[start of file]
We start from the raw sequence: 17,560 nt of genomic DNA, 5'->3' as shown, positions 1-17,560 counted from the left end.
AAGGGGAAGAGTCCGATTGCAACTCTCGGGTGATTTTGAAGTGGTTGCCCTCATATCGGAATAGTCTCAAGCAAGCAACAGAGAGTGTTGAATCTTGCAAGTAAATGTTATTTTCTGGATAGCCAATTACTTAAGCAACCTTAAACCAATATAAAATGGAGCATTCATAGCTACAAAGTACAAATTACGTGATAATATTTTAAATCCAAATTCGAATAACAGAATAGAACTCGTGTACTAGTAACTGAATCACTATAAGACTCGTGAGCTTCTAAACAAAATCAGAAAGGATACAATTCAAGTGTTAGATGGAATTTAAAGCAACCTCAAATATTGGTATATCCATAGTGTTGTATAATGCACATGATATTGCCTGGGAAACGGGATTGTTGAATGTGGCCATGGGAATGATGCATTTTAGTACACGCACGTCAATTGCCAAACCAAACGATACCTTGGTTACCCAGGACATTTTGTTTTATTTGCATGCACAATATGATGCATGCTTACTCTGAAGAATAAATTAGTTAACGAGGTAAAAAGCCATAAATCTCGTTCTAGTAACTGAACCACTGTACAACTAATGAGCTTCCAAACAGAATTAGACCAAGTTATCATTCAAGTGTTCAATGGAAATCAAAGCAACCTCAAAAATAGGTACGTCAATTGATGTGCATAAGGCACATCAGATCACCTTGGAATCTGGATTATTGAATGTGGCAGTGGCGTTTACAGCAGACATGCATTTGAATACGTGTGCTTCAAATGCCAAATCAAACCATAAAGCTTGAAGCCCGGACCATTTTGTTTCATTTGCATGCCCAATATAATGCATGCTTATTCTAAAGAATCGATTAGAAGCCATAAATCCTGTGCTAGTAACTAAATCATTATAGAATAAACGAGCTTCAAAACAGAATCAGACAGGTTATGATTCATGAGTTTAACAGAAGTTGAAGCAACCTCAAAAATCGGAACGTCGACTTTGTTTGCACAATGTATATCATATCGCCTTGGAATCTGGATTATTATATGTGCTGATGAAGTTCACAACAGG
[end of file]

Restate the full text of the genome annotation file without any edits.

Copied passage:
We start from the raw sequence: 17,560 nt of genomic DNA, 5'->3' as shown, positions 1-17,560 counted from the left end.
AAGGGGAAGAGTCCGATTGCAACTCTCGGGTGATTTTGAAGTGGTTGCCCTCATATCGGAATAGTCTCAAGCAAGCAACAGAGAGTGTTGAATCTTGCAAGTAAATGTTATTTTCTGGATAGCCAATTACTTAAGCAACCTTAAACCAATATAAAATGGAGCATTCATAGCTACAAAGTACAAATTACGTGATAATATTTTAAATCCAAATTCGAATAACAGAATAGAACTCGTGTACTAGTAACTGAATCACTATAAGACTCGTGAGCTTCTAAACAAAATCAGAAAGGATACAATTCAAGTGTTAGATGGAATTTAAAGCAACCTCAAATATTGGTATATCCATAGTGTTGTATAATGCACATGATATTGCCTGGGAAACGGGATTGTTGAATGTGGCCATGGGAATGATGCATTTTAGTACACGCACGTCAATTGCCAAACCAAACGATACCTTGGTTACCCAGGACATTTTGTTTTATTTGCATGCACAATATGATGCATGCTTACTCTGAAGAATAAATTAGTTAACGAGGTAAAAAGCCATAAATCTCGTTCTAGTAACTGAACCACTGTACAACTAATGAGCTTCCAAACAGAATTAGACCAAGTTATCATTCAAGTGTTCAATGGAAATCAAAGCAACCTCAAAAATAGGTACGTCAATTGATGTGCATAAGGCACATCAGATCACCTTGGAATCTGGATTATTGAATGTGGCAGTGGCGTTTACAGCAGACATGCATTTGAATACGTGTGCTTCAAATGCCAAATCAAACCATAAAGCTTGAAGCCCGGACCATTTTGTTTCATTTGCATGCCCAATATAATGCATGCTTATTCTAAAGAATCGATTAGAAGCCATAAATCCTGTGCTAGTAACTAAATCATTATAGAATAAACGAGCTTCAAAACAGAATCAGACAGGTTATGATTCATGAGTTTAACAGAAGTTGAAGCAACCTCAAAAATCGGAACGTCGACTTTGTTTGCACAATGTATATCATATCGCCTTGGAATCTGGATTATTATATGTGCTGATGAAGTTCACAACAGG